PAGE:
In the case of this project, the project team was "lucky" in many ways: the slenderness and north-south orientation of the existing building, with minimal shadow impact from adjacent buildings, combined with an existing structural system that mandated putting the heaviest program (i.e. equipment) at the center of the building. This allowed for the successful "mapping" of the building with all of the people-occupied spaces directly adjacent to the windowed perimeter, and then let the non-occupied shared equipment and service spaces consume the center of the building. This same mapping was applied to the building's systems: equipment needing predictable servicing and adjustment over the future life of the building was placed over these same central service areas, allowing the mission of the building to be uninterrupted, with the bulk of access and maintenance occurring over circulation areas. These issues, in combination with the above sustainable design strategies and methods allowed the design team to meet the expectations of the Labs21 Approach by minimizing overall environmental impacts, protect occupant safety, optimize whole building efficiency, and establish an ability to track and share resource performance of the new Forensic Science Center.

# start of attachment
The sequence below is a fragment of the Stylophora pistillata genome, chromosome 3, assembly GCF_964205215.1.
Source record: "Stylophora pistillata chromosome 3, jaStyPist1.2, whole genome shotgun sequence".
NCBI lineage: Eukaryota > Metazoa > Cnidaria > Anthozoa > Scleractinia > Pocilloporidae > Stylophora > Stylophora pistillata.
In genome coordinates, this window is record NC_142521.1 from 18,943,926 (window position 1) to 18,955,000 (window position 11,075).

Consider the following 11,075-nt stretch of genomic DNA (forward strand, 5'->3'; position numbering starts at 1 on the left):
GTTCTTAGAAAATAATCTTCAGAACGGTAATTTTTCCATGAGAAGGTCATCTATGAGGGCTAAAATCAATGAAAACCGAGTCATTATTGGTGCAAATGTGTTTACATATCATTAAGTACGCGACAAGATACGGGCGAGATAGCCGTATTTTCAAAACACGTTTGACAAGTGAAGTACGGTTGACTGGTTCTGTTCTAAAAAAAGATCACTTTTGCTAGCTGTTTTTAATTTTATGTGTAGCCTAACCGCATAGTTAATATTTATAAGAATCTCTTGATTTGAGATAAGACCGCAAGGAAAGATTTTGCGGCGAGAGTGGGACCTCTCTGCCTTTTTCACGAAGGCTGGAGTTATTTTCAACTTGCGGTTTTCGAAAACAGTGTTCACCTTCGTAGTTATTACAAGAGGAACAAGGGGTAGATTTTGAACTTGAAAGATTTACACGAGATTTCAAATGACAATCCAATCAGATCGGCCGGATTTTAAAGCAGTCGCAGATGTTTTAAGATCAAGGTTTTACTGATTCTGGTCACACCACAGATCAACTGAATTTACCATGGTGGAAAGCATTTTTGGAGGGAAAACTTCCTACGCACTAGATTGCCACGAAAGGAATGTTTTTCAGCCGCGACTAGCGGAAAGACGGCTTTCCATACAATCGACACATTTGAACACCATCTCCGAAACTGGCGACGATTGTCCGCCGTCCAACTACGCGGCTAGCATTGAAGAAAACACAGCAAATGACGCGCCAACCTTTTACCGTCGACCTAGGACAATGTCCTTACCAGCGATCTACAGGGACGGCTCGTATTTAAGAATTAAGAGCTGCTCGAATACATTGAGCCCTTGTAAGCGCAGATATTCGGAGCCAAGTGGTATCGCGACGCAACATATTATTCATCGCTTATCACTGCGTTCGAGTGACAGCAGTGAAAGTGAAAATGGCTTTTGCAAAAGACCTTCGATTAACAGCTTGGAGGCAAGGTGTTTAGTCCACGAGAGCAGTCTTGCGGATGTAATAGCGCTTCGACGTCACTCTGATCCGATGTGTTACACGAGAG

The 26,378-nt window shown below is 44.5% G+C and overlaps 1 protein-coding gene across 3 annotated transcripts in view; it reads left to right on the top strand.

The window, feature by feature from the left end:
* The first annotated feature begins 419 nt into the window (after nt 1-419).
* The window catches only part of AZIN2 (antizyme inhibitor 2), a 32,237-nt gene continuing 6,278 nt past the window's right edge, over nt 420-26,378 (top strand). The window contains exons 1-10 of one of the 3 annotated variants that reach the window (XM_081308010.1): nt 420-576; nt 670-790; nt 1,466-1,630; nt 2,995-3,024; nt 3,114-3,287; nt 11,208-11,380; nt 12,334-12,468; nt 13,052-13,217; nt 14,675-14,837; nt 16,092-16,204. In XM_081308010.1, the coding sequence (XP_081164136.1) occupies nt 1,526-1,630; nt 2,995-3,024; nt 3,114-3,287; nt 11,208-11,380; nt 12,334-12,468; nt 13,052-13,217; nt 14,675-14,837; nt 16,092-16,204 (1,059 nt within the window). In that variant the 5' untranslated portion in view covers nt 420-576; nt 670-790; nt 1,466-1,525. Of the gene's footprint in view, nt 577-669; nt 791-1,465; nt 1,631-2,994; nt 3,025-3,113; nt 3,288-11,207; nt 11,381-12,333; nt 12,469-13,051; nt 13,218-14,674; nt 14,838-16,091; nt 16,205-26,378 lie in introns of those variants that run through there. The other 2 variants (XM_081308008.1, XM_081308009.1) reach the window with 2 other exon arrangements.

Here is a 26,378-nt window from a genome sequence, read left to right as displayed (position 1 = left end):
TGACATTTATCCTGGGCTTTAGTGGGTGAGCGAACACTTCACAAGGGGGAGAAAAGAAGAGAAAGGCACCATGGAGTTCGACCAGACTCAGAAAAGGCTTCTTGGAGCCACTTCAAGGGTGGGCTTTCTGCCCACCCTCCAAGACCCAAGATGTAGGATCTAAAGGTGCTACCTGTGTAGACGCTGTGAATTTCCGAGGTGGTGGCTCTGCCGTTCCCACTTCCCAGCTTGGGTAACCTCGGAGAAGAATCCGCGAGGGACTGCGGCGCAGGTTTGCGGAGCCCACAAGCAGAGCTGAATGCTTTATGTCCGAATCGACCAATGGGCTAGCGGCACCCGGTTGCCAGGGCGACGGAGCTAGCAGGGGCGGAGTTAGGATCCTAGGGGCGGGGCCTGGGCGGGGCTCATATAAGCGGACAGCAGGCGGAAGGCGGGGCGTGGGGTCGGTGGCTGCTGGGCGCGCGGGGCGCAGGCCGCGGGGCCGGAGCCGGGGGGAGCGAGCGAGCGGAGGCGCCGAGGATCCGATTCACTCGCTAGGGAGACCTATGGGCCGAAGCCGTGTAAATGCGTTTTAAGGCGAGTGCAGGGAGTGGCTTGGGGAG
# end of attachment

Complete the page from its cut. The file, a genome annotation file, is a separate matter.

Biographies:

Ken Mohr is a principal and senior lab planner at Health, Education + Research Associates in St. Louis, and brings over 16 years of laboratory experience to his clients. Ken's strengths are in the areas of planning analysis and design, and as a facilitator for programming work sessions. His strong design and technical background enables him to efficiently complete new and renovation design of technically demanding projects from programming and schematic design phases through construction administration. He has worked with numerous universities, academic medical centers, corporations, and governmental agencies, collecting years of lessons learned from clients. These labs include research, animal, analysis, teaching, and manufacturing facilities. Ken is also an author of special guideline publications, as well as articles on programming tools and designing for science. He speaks on a variety of planning topics at conferences and workshops.